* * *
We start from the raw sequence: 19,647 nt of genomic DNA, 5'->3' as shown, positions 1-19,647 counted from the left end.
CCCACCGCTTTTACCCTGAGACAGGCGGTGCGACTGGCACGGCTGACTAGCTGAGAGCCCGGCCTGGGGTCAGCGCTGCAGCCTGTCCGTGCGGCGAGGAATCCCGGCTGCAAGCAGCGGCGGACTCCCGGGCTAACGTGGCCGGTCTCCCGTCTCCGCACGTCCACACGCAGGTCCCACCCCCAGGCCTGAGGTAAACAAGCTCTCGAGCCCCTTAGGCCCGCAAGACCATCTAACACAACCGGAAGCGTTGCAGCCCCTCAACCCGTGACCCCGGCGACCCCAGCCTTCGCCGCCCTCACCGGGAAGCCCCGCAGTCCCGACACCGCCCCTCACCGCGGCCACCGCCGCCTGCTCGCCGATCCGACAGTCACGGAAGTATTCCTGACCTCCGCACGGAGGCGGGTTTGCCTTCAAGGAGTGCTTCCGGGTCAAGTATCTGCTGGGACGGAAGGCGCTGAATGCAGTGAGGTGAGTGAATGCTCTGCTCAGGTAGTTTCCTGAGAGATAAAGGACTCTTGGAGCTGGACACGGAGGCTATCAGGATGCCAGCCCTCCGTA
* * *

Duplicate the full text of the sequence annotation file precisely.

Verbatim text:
We start from the raw sequence: 19,647 nt of genomic DNA, 5'->3' as shown, positions 1-19,647 counted from the left end.
CCCACCGCTTTTACCCTGAGACAGGCGGTGCGACTGGCACGGCTGACTAGCTGAGAGCCCGGCCTGGGGTCAGCGCTGCAGCCTGTCCGTGCGGCGAGGAATCCCGGCTGCAAGCAGCGGCGGACTCCCGGGCTAACGTGGCCGGTCTCCCGTCTCCGCACGTCCACACGCAGGTCCCACCCCCAGGCCTGAGGTAAACAAGCTCTCGAGCCCCTTAGGCCCGCAAGACCATCTAACACAACCGGAAGCGTTGCAGCCCCTCAACCCGTGACCCCGGCGACCCCAGCCTTCGCCGCCCTCACCGGGAAGCCCCGCAGTCCCGACACCGCCCCTCACCGCGGCCACCGCCGCCTGCTCGCCGATCCGACAGTCACGGAAGTATTCCTGACCTCCGCACGGAGGCGGGTTTGCCTTCAAGGAGTGCTTCCGGGTCAAGTATCTGCTGGGACGGAAGGCGCTGAATGCAGTGAGGTGAGTGAATGCTCTGCTCAGGTAGTTTCCTGAGAGATAAAGGACTCTTGGAGCTGGACACGGAGGCTATCAGGATGCCAGCCCTCCGTA